Leading producers from the Organization of the Petroleum Exporting Countries (OPEC), led by Saudi Arabia, were on Thursday scheduled to take part in virtual discussions with non-OPEC members, led by Russia, about a possible deal to revive the OPEC+ alliance that fell apart in Vienna at the beginning of last month.
Then, on Friday, energy ministers from the G20 nations, under the presidency of Saudi Arabia, will convene in another digital forum that will bring in the third important part of the global oil equation – the US, currently the biggest oil producer in the world.
If no deal is reached from the two days of oil summits, the immediate prospect looms of a further fall in crude prices and, with global storage facilities already filling rapidly, the possibility of major exporters “shutting in” oil fields, jeopardizing future production.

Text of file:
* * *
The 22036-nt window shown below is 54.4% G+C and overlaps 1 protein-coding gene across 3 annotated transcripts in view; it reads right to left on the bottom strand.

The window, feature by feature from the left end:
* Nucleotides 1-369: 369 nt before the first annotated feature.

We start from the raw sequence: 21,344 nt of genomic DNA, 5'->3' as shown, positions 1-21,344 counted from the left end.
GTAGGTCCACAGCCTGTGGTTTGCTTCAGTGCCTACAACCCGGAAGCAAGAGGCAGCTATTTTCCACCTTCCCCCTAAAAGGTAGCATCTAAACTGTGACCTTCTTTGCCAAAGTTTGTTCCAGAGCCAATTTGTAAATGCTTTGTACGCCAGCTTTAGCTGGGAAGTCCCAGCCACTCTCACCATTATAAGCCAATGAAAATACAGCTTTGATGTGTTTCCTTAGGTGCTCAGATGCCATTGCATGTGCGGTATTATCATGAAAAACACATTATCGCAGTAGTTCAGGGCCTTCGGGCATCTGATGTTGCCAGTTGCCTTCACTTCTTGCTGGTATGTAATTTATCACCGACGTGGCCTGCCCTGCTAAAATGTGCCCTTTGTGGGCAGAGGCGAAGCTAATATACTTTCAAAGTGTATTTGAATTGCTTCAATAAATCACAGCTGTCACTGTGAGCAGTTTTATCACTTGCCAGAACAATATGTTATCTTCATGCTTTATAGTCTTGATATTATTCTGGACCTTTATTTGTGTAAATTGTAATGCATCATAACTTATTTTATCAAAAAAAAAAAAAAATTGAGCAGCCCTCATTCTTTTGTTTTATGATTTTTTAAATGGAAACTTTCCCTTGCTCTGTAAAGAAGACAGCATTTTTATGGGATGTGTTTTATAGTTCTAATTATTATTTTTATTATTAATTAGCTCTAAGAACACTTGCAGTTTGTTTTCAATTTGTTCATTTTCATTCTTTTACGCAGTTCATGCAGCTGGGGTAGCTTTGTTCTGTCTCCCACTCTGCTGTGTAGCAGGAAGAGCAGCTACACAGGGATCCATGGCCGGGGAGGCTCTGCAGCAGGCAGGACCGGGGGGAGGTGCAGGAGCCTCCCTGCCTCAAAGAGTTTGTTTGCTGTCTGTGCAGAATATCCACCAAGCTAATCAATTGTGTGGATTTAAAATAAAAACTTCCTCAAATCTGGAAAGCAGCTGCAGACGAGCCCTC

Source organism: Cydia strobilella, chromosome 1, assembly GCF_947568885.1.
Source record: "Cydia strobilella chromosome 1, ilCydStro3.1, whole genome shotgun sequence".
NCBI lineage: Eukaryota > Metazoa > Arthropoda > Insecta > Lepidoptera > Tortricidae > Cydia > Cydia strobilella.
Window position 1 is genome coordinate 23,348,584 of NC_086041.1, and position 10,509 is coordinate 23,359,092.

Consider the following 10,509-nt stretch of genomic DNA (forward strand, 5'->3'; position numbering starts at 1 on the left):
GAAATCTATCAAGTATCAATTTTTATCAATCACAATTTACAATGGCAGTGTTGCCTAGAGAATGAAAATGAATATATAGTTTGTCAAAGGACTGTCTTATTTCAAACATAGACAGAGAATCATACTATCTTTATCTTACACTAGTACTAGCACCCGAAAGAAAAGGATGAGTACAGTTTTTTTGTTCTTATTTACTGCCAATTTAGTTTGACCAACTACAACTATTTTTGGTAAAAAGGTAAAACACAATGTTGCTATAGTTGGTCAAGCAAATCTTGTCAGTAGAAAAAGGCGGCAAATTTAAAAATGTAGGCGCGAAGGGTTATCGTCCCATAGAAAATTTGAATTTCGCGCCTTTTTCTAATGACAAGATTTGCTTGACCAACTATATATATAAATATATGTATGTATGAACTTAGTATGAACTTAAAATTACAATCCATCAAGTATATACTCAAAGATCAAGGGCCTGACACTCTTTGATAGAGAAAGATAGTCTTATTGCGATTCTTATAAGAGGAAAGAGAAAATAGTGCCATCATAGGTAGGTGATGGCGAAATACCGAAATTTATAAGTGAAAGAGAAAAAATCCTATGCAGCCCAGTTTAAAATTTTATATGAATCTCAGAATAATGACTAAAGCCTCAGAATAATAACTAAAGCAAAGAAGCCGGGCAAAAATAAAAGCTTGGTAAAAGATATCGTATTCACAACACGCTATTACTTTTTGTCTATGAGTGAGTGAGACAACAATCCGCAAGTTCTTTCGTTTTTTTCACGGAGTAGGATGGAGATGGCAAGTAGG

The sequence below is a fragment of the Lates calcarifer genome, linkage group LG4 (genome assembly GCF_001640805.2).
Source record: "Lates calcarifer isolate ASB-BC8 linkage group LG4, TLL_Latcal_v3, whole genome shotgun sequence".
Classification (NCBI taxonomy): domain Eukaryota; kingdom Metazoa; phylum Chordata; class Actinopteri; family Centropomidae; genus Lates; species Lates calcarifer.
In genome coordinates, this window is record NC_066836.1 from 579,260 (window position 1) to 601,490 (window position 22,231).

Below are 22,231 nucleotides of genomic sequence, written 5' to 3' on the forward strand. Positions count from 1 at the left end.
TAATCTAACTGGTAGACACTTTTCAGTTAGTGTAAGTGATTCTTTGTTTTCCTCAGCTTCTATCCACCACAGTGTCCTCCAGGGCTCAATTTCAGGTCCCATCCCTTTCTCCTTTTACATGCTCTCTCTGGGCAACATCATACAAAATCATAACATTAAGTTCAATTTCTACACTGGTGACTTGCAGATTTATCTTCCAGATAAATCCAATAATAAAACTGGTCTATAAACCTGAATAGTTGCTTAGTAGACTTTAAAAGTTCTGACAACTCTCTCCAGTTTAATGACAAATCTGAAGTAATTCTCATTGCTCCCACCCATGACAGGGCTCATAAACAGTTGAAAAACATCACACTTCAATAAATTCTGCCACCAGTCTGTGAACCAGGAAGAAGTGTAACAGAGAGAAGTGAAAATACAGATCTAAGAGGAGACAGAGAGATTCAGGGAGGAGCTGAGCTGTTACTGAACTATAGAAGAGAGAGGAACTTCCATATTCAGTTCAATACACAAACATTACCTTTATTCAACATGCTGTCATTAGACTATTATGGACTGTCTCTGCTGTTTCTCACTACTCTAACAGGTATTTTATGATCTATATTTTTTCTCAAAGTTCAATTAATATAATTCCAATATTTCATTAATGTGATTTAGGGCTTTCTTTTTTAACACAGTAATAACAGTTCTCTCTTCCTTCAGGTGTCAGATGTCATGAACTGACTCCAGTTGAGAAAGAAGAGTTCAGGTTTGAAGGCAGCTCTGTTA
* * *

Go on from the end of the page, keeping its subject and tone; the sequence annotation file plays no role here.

Energy experts say the purpose of the meetings is two-fold: To reach agreement on how to limit the vast quantities of oil that are still being produced even as demand collapses; and to present some kind of united front in geopolitical terms in the face of the biggest economic recession since the 1930s.
The most visible immediate sign of any success from the meetings will be an increase in the price of crude oil on global markets. Brent crude, the Middle East benchmark, has lost nearly half its value in the past month.
The first aim – to try to balance oil supply and demand – is the more difficult. Global demand has fallen by at least 20 per cent from the usual daily consumption of around 100 million barrels, oil economists have calculated.